Though it may not sound very glamorous, a new method of extracting ammonium from liquid animal manure could be exciting news for both confined animal operations and environmental groups, according to a Texas AgriLife Extension Service engineer.
The method uses gas-permeable membrane technology that tests have shown could remove 50 percent of the dissolved ammonium in liquid manure in 20 days. The removed ammonium is “not scrubbed but captured,” said Dr. Saqib Mukhtar, AgriLife Extension engineer and interim associate department head of the Texas A&M University department of biological and agricultural engineering.
By captured, Mukhtar means, the ammonium is concentrated as ammonia sulfate compound, which as commercial fertilizer could potentially offset the cost of the removal process.
Though still in the lab-bench test stage, the technology shows great promise to solve a long-standing, expensive well-documented problem that confined-animal feeding operations such as dairies and feedlots face daily, Mukhtar said.
“Excessive ammonia emissions from animal feeding operations are considered a source of odor and environmental pollution,” Mukhtar said. “Once emitted, ammonia may contribute to formation of fine airborne particulates in the presence of certain acidic compounds in the atmosphere.”
Also, ammonia emissions from improperly managed manure systems may contaminate groundwater and cause excessive vegetative growth in lakes and reservoirs, he said.
“And it may even be a constituent of nitrous oxide, a potent greenhouse gas,” he said.
There are other methods of mitigating ammonia emissions from manure storage and treatment facilities, including acidic solution-sprayed scrubbers and bio-filters, and chemicals such as acidified clays and sodium hydrogen sulfate, Mukhtar said.
“Several of these methods have been promising, but high costs, lack of ‘staying power’ of chemicals and other additives, lack of ammonia recovery for beneficial uses, and the complex operation and management of some of the technologies have restricted their extensive use in animal agriculture,” he said.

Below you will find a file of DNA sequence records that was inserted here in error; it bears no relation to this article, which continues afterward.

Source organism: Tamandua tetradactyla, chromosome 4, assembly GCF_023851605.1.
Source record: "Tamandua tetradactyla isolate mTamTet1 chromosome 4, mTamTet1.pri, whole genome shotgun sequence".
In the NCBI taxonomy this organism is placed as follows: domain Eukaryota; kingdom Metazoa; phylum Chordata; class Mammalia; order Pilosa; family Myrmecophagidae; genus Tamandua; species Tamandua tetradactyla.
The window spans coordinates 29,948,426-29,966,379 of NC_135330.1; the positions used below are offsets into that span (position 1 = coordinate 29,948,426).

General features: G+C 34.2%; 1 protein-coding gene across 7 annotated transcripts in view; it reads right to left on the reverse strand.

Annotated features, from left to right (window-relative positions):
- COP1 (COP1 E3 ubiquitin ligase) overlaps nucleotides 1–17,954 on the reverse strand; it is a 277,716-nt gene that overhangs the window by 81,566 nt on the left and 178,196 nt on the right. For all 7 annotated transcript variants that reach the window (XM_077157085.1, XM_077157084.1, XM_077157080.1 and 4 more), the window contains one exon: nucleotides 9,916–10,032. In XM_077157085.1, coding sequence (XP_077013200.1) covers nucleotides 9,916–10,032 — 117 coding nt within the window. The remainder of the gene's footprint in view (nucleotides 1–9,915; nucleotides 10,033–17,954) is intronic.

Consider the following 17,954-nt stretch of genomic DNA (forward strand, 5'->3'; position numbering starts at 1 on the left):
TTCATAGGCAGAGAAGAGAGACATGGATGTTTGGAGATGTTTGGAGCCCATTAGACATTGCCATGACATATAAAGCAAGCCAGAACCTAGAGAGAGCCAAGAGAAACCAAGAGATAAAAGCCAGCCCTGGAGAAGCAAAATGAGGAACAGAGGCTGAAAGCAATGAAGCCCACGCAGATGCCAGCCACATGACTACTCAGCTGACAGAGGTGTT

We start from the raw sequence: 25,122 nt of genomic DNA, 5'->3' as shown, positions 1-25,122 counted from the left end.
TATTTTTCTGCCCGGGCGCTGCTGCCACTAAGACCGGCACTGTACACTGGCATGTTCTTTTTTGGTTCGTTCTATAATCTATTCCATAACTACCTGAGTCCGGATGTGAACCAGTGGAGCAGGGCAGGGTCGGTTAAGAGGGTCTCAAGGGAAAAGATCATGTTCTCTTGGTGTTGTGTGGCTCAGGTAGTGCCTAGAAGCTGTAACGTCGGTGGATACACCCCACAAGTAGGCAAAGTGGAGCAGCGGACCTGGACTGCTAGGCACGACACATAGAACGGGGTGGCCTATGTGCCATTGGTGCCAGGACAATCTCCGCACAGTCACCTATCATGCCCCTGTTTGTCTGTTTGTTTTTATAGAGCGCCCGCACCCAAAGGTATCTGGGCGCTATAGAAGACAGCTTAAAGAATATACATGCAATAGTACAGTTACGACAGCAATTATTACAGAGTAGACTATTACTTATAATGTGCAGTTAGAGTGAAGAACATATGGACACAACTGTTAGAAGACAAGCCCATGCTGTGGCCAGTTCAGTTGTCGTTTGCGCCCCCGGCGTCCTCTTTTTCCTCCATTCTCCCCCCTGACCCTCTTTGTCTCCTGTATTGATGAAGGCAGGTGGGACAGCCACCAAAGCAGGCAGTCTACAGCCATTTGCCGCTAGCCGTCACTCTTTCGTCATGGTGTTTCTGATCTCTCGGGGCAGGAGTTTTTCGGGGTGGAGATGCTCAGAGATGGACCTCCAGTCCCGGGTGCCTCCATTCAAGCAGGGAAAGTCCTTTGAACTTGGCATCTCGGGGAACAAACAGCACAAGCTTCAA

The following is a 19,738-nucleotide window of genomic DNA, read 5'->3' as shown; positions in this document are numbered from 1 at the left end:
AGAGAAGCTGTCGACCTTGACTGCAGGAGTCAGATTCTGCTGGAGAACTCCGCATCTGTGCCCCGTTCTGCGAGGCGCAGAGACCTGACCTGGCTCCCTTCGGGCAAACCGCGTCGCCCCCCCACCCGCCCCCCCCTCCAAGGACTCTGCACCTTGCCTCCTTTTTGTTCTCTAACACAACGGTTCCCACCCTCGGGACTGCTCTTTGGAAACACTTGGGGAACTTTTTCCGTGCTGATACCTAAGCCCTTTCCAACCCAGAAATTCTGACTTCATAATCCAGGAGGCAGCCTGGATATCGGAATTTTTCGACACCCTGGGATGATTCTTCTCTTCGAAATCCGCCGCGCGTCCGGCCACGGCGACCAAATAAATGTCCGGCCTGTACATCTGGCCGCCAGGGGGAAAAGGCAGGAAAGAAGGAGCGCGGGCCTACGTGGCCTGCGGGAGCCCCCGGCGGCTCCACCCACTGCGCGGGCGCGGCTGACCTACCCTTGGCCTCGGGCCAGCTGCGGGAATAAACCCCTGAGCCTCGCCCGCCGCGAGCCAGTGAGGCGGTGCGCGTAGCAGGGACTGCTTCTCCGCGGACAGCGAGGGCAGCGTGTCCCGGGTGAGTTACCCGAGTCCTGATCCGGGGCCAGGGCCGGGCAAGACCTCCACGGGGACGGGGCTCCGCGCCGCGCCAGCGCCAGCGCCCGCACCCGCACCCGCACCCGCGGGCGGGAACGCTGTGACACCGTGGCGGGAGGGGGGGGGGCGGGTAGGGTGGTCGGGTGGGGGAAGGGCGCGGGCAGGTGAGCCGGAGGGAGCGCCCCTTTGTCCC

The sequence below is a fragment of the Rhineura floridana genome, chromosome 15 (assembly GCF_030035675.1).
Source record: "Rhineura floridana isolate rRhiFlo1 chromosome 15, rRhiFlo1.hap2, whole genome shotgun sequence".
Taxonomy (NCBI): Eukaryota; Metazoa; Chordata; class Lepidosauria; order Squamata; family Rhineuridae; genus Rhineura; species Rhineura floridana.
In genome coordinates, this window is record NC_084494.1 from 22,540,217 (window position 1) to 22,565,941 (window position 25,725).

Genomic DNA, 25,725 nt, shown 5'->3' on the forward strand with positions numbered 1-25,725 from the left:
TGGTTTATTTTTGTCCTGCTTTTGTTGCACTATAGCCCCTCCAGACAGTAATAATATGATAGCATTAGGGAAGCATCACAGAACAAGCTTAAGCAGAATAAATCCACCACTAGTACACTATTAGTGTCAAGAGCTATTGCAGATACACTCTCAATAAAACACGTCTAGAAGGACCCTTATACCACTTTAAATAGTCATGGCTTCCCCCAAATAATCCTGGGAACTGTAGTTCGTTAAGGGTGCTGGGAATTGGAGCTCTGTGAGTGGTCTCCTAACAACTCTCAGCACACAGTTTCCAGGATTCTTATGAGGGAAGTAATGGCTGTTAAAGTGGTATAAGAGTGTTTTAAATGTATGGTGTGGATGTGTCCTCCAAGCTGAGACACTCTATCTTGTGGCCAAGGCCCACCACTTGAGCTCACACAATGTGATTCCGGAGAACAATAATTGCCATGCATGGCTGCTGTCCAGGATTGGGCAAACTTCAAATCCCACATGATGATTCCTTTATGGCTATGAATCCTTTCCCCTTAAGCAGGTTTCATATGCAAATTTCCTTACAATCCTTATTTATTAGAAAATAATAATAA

In comparison, the membrane technology Mukhtar and his associates have been testing is relatively simple.
Gas-permeable tubing is submersed in a tank of liquid manure. A very dilute solution of sulfuric acid is pumped through the tubing, which has a porosity of only 2 microns. To put this in perspective, a typical human hair is 70 microns in diameter.
The method takes advantage of a property of dissolved gases described by Fick’s first law of diffusion. A high concentration of a dissolved gas, such as ammonia, will migrate to regions of lower concentration. As the concentration of ammonium is high in the liquid manure and low to zero in the permeable tubing, the ammonium is drawn into the tubing and out of the liquid manure.
Also, the migration is enhanced by ammonium being a base and chemically attracted to the acid in the tubing.
The name of the tubular membrane they used is “expanded polytetrafluoroethylene, which is usually abbreviated ePTFE,” Mukhtar said.
The product has several uses including blood filtration and synthetic blood vessel and even dental floss, he said, and once was prohibitively expensive. But with the expiration of several patents for this material and its uses, the cost has dropped dramatically, allowing its use for other applications.
Mukhtar said the next step is to scale up from the small bench model to a large tank, perhaps 100 gallons, he said. The team also wants to experiment with how little tubing can be used, and how dilute the acid solution can be, while still capturing about 50 percent of the ammonium within a reasonable amount of time.
They are also looking ahead to learn how to economically scale up the process for use on the farm.
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